Let me add a point I don’t think I’ve made before: blog carnivals are traditionally about aggregating links to blog posts, but you don’t have to write a thousand-word essay to contribute. You can send in photos, videos, even favorite songs—or send links to other folks’ work (credited appropriately!) that you think the DiS audience would appreciate. Carnivals celebrate by aggregating, and we’re interested in all kinds of media.
Alberto Roca of Minority Postdoc and I are looking for blog posts and other online writing about the science of human sexual diversity, the experiences of sexual minorities in the sciences, and everything in between. Write something brand new, or submit a classic post. Tell us how science, engineering, or technology helped it get better for you—or tell us how they didn’t help at all.
You can submit posts directly to me by e-mailing a link, or use the handy online form Alberto has set up. Please send submissions by Monday, 27 June so I have time to put everything together for the 30th.
Thanks to all the folks who have contributed so far—it’s shaping up to be a great carnival.
Updated, Friday 13 May: Added a suggested topic and a link to the “recent NAS report.”
June is Pride Month in the U.S., and I’m proud to be joining Alberto Roca of Minority Postdoc to commemorate the month with a blog carnival. On 30 June, Denim and Tweed will host a new entry in the Diversity in Science blog carnival, collecting posts about sexual minorities in the sciences, the science of sexual minorities, and more. For Coming Out Day last October, Steve Silberman and Maggie Koerth-Baker did a fantastic job bringing together the stories of lesbian, gay, bisexual, and transgendered scientists and engineers—Alberto and I are hoping to build on and extend that theme.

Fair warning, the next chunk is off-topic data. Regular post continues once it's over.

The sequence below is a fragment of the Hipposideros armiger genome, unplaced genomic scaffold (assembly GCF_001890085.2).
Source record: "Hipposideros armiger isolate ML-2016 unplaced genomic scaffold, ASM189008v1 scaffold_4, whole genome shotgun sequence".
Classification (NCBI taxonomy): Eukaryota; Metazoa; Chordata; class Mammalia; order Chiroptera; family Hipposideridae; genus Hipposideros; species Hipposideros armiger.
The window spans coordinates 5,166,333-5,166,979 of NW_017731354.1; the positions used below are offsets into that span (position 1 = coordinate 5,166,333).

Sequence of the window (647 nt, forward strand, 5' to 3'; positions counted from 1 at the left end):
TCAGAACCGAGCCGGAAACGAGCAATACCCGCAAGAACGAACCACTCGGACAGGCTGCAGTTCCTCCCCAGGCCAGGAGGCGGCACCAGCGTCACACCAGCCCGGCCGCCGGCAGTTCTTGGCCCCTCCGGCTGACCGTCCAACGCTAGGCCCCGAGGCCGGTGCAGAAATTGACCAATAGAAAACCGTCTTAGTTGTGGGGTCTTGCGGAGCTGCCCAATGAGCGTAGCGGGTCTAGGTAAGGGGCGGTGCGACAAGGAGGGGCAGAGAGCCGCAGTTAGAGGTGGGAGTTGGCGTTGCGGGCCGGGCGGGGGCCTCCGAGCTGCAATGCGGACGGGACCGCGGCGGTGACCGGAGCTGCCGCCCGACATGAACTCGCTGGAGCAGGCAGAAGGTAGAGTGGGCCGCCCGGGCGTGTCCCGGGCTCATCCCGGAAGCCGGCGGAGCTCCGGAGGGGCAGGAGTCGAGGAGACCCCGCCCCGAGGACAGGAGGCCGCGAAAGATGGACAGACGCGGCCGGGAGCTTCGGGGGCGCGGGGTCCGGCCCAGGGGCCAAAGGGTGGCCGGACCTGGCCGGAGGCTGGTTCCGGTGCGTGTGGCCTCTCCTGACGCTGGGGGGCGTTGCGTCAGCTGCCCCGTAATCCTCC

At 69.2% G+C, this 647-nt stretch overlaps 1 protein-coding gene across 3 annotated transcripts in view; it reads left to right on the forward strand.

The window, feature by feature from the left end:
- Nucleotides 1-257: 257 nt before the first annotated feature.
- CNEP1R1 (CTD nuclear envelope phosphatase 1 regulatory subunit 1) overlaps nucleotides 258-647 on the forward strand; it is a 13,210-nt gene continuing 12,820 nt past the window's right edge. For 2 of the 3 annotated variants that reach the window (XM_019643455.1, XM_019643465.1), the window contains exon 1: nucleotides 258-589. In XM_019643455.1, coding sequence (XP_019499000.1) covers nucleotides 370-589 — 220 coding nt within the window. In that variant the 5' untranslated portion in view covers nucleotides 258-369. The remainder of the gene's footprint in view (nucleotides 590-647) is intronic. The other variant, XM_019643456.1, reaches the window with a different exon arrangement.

GLBT folks and allies who work in the sciences or write about science are invited to submit new posts as well as relevant pieces from their archives. We don’t have a Blog Carnivals submission page online yet (Alberto is working on reviving the DIS page), but you can send links with background information to me at the Denim and Tweed e-mail account—just put “Pride Month blog carnival” in the subject line. Please submit by Monday, 27 June to give me time to put together the carnival post.
Suggested topics include, but are not limited to:
Inspiring personal/career stories of famous scientists/leaders
History of the science, scientists, & subpopulation politics (e.g. Pride month primer)
Reflections of one’s own identity and its impact on one’s career/science
Relevant subpopulation identity issues in science, medicine , health, etc (e.g. recent NAS report)
Career & Professional Resources: websites, articles, books, events, funding, etc
Outreach & mentoring activities to give back to the community (e.g. helping vulnerable high school students)
Advocacy/leadership stories and opportunities
Stories of safe space work environments in academia, industry, government, etc.
Being a minority within a minority: LGBT scientists of color
Building relations with and educating allies
Specific topics unique to the LGBT community including gender identity and expression
Coming to terms with being a minority in a majority environment
Again, while we’re hoping to prompt new writing on these topics, we’re also delighted to have folks contribute previously posted work. Please send links to specific posts, and include any information you think might be helpful for me to introduce your contribution.